Foreign relations

The Cape Colony's foreign policy doctrine is one of "peace, friendship and trade". The Colony generally follows the foreign policy of the United Kingdom and the United States however outright rejects foreign military intervention without a solid mandate from the international community. The Colony has also consistently refused to take part in trade embargoes or sanctions. Its approach to sanctions has been noted as unique, however - the Cape Department of the Exterior rates nations on a scale from "free" (1) to "oppressive" (10). A nation considered "free" will be subject to much fewer trade barriers and tariffs than a nation considered "oppressive". The rating of nations is subject to judicial oversight and scrutiny, and some foreign nations (mostly African) have sued the government to have its rating upgraded.



The Cape's population consists of 4 racial groups - the white Cape Anglo (the direct descendants of the British), the mixed race Cape Colored, the black Cape Nguni and the white Afrikaner (descendants of mostly Dutch, French and German settlers). The racial demographics of the Cape Colony are as follows -

  • Cape Anglo - 48%
  • Cape Colored - 24%
  • Cape Nguni - 21%
  • Afrikaner - 5%
  • Other - 2%


Christianity was inherited from both the Dutch and British as the dominant religion in the Cape Colony. Cape law explicitly entrenches freedom of religion and separation of church and state, however, there are dominant churches which have at least unofficial government support. Christianity in the Cape is divided into two main denominations, namely Anglican (which accounts for 71% of Christians) and Calvinist (which accounts for 26% of Christians). The remaining 3% of Christians are generally nondenominational.

Due to the number of Middle Eastern immigrants in the Cape, Islam is the second largest religious group. Atheism/Agnosticism stands as the third largest group, with Judaism and Hinduism as the two smallest groups.

The religious demographics of the Colony are as follows -

  • Christianity - 72%
    • Anglican - 51.12%
    • Calvinist - 18.72%
  • Islam - 11%
  • Atheism/Agnosticism - 8%
  • Judaism - 5%
  • Hinduism - 4%


English is the overwhelmingly dominant language in the Cape Colony and is used almost exclusively in the political and economic affairs of the country. The minority languages are usually only used informally or in cultural settings or associations.

The linguistic demographics of the Cape are as follows -

  • English - 89%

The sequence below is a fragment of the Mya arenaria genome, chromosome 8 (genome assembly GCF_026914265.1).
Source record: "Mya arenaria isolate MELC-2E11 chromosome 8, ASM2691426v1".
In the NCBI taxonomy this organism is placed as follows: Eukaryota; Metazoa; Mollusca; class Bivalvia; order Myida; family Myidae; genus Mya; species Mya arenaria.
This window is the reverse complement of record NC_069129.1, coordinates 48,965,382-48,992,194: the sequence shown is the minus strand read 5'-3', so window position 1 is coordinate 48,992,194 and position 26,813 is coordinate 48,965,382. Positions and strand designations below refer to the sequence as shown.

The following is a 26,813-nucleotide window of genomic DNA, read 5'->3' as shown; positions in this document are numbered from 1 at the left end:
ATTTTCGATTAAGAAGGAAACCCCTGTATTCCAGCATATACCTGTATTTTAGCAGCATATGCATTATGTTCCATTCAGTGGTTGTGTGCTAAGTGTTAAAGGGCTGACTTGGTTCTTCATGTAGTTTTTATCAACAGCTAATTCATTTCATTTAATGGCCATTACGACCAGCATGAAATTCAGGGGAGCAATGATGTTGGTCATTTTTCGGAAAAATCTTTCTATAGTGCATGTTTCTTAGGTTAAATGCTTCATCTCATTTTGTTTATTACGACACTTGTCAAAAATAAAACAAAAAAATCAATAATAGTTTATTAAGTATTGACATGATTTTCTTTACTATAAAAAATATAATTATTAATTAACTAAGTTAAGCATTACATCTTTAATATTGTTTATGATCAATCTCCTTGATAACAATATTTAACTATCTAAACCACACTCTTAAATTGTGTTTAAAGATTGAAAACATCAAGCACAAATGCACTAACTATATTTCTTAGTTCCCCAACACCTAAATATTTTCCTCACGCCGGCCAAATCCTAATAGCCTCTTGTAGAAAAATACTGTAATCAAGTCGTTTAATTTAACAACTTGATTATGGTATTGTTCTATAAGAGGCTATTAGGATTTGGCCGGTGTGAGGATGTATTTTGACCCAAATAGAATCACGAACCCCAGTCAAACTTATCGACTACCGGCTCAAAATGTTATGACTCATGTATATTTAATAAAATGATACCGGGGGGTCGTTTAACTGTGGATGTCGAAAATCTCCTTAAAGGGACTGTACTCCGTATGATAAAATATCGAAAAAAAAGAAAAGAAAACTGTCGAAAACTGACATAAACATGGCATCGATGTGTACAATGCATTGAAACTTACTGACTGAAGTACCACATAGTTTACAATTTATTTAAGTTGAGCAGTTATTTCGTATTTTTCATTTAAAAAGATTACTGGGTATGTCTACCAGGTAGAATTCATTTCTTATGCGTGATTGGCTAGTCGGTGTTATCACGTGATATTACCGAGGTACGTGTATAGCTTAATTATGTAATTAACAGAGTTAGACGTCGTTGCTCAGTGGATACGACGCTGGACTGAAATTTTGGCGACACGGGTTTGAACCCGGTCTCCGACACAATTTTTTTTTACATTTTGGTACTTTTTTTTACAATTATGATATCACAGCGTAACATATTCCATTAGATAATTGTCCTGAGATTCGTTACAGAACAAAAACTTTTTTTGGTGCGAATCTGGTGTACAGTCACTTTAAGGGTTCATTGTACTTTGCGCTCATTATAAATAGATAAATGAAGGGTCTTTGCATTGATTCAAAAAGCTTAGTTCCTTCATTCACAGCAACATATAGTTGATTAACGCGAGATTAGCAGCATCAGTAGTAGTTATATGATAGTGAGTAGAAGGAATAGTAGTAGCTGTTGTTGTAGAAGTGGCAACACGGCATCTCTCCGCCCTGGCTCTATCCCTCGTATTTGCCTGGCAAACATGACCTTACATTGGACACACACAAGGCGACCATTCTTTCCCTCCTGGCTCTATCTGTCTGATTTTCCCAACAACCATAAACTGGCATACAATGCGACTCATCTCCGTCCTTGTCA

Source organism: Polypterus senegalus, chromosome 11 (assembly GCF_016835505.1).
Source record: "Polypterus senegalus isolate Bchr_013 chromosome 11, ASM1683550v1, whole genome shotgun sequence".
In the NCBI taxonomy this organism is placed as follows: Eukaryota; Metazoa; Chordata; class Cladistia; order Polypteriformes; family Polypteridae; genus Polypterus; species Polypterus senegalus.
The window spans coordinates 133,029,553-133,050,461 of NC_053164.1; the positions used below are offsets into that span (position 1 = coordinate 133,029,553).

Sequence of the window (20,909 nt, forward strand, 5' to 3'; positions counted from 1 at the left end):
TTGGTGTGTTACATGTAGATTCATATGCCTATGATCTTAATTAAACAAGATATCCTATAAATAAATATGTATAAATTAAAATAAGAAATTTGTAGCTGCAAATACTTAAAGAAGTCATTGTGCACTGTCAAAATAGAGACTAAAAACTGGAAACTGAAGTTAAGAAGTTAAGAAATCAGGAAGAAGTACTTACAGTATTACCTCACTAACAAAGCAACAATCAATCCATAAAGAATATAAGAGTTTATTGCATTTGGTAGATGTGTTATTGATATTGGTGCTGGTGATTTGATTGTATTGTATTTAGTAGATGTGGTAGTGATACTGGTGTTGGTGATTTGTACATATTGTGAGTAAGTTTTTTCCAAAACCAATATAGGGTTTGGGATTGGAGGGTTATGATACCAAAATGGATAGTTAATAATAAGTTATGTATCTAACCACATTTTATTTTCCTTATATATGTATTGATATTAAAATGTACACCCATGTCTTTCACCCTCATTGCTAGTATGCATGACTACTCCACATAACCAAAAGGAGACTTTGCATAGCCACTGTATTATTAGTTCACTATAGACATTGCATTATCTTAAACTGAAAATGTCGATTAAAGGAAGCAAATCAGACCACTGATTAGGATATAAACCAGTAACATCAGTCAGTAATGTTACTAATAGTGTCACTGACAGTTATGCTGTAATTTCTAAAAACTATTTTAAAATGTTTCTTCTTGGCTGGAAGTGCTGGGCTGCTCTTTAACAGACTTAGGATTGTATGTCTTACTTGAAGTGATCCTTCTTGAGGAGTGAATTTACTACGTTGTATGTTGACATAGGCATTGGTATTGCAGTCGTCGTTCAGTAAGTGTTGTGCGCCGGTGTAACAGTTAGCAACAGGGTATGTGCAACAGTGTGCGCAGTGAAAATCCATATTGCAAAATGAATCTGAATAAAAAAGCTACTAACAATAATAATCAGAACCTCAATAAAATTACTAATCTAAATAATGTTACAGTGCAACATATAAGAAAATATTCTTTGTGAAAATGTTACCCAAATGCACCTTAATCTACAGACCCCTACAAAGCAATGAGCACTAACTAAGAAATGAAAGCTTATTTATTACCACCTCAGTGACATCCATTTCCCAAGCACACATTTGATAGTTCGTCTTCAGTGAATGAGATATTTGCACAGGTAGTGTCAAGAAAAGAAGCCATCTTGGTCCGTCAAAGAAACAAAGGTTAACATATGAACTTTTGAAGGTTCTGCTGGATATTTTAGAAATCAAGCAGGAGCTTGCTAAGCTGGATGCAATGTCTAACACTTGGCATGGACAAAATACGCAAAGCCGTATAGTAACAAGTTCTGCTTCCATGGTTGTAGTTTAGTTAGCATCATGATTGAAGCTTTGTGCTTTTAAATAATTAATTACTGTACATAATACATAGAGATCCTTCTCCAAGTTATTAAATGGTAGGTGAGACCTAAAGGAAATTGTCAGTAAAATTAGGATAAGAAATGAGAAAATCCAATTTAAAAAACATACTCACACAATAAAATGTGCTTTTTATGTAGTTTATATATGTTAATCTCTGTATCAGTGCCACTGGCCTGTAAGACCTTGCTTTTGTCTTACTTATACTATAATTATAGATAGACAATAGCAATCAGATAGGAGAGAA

• Afrikaans - 6%
  • Xhosa - 3%
  • Other - 2%


Political culture

Cape Colonials are described as being mostly moderate to socially liberal and highly supportive of a specific brand of mixed market economy. It is for this reason that the majority of citizens vote either for the Progressive Party or the Cape Party. The Progressives advocate for increasingly socially liberal policies and a mixed market, while the Cape Party is heavily involved with developing rural communities economically and strengthening ties with the Cape's neighbors. The Progressives and the Cape Party are joined in a time tested coalition. The Cape Liberal Tradition plays a large role in influencing the views of the community and in vice versa.

The Cape enjoys a healthy patriotic population. This should however not be confused with ethnic nationalism. Cape Colonials are tolerant and welcoming to immigrants and foreigners but, unlike much of Europe, have staunchly resisted multiculturalism that would break the Cape Liberal Tradition. The ruling coalition therefore rejects enforcing or even recognizing tribal or religious law or marriage. Cultural and religious practices must be exercised within the confines of the Cape's objective law.


The Cape Colony has a developed media sector, ranging from domestic films to well selling magazines by for profit companies. The government takes a nonintervention stance on media industries as it believes this promotes free speech, free expression and cultural freedom. There is no government run public broadcaster, however the government does own a monthly newspaper, the Cape Mail, which keeps the population updated on legislative and executive policy and law.

CtTv and The Colonial Network (TCN) are the two major television providers in the Cape and offer a large variety of channels. CtTv, owned by the EcruFox Media Group of Africa, offers mostly foreign content, especially from the United States. TCN, which is owned by Capetonian, has in recent years tried to migrate most of its offerings to "Cape content" - domestic programs. There are a further three smaller networks which appeal to specific groupings - the Afrikaans VermaakNetwerk (Entertainment Network) and the Xhosa XCTV.



See also